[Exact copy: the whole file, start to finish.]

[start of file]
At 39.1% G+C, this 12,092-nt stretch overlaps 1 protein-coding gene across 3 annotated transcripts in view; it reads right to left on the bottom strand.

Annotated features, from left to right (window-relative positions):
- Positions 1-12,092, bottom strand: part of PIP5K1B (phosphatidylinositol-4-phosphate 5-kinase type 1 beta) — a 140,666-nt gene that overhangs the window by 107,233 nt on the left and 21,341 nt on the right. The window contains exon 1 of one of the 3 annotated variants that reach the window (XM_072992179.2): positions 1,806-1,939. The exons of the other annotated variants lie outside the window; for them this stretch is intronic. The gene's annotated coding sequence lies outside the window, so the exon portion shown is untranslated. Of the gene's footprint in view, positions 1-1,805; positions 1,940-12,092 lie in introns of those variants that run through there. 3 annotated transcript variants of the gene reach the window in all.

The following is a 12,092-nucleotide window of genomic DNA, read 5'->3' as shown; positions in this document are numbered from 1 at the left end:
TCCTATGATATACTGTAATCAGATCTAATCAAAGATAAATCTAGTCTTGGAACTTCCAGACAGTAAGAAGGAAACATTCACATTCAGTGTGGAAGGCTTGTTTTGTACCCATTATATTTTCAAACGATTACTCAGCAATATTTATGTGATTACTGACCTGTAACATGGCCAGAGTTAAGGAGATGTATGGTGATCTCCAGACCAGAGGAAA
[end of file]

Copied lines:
At 39.1% G+C, this 12,092-nt stretch overlaps 1 protein-coding gene across 3 annotated transcripts in view; it reads right to left on the bottom strand.

Annotated features, from left to right (window-relative positions):
- Positions 1-12,092, bottom strand: part of PIP5K1B (phosphatidylinositol-4-phosphate 5-kinase type 1 beta) — a 140,666-nt gene that overhangs the window by 107,233 nt on the left and 21,341 nt on the right. The window contains exon 1 of one of the 3 annotated variants that reach the window (XM_072992179.2): positions 1,806-1,939. The exons of the other annotated variants lie outside the window; for them this stretch is intronic. The gene's annotated coding sequence lies outside the window, so the exon portion shown is untranslated. Of the gene's footprint in view, positions 1-1,805; positions 1,940-12,092 lie in introns of those variants that run through there. 3 annotated transcript variants of the gene reach the window in all.

The following is a 12,092-nucleotide window of genomic DNA, read 5'->3' as shown; positions in this document are numbered from 1 at the left end:
TCCTATGATATACTGTAATCAGATCTAATCAAAGATAAATCTAGTCTTGGAACTTCCAGACAGTAAGAAGGAAACATTCACATTCAGTGTGGAAGGCTTGTTTTGTACCCATTATATTTTCAAACGATTACTCAGCAATATTTATGTGATTACTGACCTGTAACATGGCCAGAGTTAAGGAGATGTATGGTGATCTCCAGACCAGAGGAAA